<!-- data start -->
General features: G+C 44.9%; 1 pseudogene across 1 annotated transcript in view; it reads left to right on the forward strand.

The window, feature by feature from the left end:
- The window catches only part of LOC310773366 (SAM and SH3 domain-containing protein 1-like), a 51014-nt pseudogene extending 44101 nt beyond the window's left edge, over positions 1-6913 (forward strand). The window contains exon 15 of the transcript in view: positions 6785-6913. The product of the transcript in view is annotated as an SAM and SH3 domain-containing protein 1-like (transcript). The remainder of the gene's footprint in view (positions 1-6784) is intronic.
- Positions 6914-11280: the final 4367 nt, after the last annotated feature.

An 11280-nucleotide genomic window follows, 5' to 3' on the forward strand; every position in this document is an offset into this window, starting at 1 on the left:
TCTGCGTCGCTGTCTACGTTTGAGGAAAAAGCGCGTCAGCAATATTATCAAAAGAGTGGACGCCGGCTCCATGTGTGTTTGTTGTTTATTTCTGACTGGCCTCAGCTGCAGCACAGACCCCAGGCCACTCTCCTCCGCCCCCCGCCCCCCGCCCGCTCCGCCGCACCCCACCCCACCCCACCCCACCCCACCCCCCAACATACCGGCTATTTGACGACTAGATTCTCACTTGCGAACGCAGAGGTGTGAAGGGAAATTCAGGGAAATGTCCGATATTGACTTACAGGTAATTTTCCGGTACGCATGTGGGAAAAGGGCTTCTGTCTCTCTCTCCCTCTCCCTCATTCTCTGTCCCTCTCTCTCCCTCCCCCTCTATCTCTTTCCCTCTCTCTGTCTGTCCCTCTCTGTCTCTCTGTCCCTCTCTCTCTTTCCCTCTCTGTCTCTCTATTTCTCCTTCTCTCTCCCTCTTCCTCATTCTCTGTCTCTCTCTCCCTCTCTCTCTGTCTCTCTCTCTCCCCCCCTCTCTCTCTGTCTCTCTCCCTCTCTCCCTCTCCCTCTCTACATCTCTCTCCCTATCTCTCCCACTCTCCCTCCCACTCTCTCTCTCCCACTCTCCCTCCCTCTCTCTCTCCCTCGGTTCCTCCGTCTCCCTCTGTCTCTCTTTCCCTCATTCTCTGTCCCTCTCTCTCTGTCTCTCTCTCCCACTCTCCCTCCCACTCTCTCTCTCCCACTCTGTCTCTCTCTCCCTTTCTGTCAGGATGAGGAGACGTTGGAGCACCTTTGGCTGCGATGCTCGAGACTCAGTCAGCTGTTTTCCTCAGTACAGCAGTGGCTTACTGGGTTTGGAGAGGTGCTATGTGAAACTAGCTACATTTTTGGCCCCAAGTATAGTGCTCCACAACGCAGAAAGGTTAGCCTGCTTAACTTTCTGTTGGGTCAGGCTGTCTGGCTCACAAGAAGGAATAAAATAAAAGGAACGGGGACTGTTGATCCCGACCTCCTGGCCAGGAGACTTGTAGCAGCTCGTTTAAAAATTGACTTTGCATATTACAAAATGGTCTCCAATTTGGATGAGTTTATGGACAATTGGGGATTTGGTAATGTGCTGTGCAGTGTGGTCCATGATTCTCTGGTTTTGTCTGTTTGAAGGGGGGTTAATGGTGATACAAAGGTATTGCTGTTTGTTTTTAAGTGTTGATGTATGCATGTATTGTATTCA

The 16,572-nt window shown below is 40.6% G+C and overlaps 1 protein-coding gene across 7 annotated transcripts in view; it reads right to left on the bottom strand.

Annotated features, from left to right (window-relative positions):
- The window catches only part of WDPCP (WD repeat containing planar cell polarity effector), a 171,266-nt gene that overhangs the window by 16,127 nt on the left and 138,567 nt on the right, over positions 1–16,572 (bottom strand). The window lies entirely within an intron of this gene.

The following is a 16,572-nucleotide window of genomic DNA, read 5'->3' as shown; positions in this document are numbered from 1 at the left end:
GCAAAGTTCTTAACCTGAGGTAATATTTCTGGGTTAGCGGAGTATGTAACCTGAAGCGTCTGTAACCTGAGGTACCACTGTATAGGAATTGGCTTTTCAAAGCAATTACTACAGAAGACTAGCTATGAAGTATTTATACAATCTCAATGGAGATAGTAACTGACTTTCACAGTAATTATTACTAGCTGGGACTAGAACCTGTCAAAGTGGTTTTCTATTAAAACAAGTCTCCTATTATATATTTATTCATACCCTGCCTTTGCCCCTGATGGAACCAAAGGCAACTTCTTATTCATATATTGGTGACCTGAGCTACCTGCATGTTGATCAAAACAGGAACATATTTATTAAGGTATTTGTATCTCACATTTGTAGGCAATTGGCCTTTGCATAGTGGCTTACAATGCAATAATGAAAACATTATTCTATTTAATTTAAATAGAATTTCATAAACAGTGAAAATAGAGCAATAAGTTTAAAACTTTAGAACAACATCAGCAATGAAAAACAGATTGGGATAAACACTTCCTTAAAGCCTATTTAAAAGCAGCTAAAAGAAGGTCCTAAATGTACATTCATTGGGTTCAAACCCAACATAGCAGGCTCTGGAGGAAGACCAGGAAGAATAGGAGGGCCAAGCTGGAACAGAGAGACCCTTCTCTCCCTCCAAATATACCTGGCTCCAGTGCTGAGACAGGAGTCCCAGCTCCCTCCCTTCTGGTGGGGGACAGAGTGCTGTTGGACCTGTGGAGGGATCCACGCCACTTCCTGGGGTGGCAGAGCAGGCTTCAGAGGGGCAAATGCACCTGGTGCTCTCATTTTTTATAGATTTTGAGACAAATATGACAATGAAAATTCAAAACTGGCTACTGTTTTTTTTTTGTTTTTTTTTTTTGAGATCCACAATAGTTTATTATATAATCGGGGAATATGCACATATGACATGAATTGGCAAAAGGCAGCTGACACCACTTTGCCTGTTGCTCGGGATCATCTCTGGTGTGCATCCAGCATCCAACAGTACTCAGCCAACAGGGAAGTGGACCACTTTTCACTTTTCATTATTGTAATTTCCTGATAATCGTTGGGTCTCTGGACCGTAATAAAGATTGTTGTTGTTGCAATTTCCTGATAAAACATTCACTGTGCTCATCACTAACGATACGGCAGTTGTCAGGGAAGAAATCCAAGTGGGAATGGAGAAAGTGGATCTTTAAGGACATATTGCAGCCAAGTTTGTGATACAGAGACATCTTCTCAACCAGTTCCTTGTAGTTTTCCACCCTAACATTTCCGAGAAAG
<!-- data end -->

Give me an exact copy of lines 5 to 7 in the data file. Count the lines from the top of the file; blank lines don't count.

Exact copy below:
An 11280-nucleotide genomic window follows, 5' to 3' on the forward strand; every position in this document is an offset into this window, starting at 1 on the left:
TCTGCGTCGCTGTCTACGTTTGAGGAAAAAGCGCGTCAGCAATATTATCAAAAGAGTGGACGCCGGCTCCATGTGTGTTTGTTGTTTATTTCTGACTGGCCTCAGCTGCAGCACAGACCCCAGGCCACTCTCCTCCGCCCCCCGCCCCCCGCCCGCTCCGCCGCACCCCACCCCACCCCACCCCACCCCACCCCCCAACATACCGGCTATTTGACGACTAGATTCTCACTTGCGAACGCAGAGGTGTGAAGGGAAATTCAGGGAAATGTCCGATATTGACTTACAGGTAATTTTCCGGTACGCATGTGGGAAAAGGGCTTCTGTCTCTCTCTCCCTCTCCCTCATTCTCTGTCCCTCTCTCTCCCTCCCCCTCTATCTCTTTCCCTCTCTCTGTCTGTCCCTCTCTGTCTCTCTGTCCCTCTCTCTCTTTCCCTCTCTGTCTCTCTATTTCTCCTTCTCTCTCCCTCTTCCTCATTCTCTGTCTCTCTCTCCCTCTCTCTCTGTCTCTCTCTCTCCCCCCCTCTCTCTCTGTCTCTCTCCCTCTCTCCCTCTCCCTCTCTACATCTCTCTCCCTATCTCTCCCACTCTCCCTCCCACTCTCTCTCTCCCACTCTCCCTCCCTCTCTCTCTCCCTCGGTTCCTCCGTCTCCCTCTGTCTCTCTTTCCCTCATTCTCTGTCCCTCTCTCTCTGTCTCTCTCTCCCACTCTCCCTCCCACTCTCTCTCTCCCACTCTGTCTCTCTCTCCCTTTCTGTCAGGATGAGGAGACGTTGGAGCACCTTTGGCTGCGATGCTCGAGACTCAGTCAGCTGTTTTCCTCAGTACAGCAGTGGCTTACTGGGTTTGGAGAGGTGCTATGTGAAACTAGCTACATTTTTGGCCCCAAGTATAGTGCTCCACAACGCAGAAAGGTTAGCCTGCTTAACTTTCTGTTGGGTCAGGCTGTCTGGCTCACAAGAAGGAATAAAATAAAAGGAACGGGGACTGTTGATCCCGACCTCCTGGCCAGGAGACTTGTAGCAGCTCGTTTAAAAATTGACTTTGCATATTACAAAATGGTCTCCAATTTGGATGAGTTTATGGACAATTGGGGATTTGGTAATGTGCTGTGCAGTGTGGTCCATGATTCTCTGGTTTTGTCTGTTTGAAGGGGGGTTAATGGTGATACAAAGGTATTGCTGTTTGTTTTTAAGTGTTGATGTATGCATGTATTGTATTCA

The 16,572-nt window shown below is 40.6% G+C and overlaps 1 protein-coding gene across 7 annotated transcripts in view; it reads right to left on the bottom strand.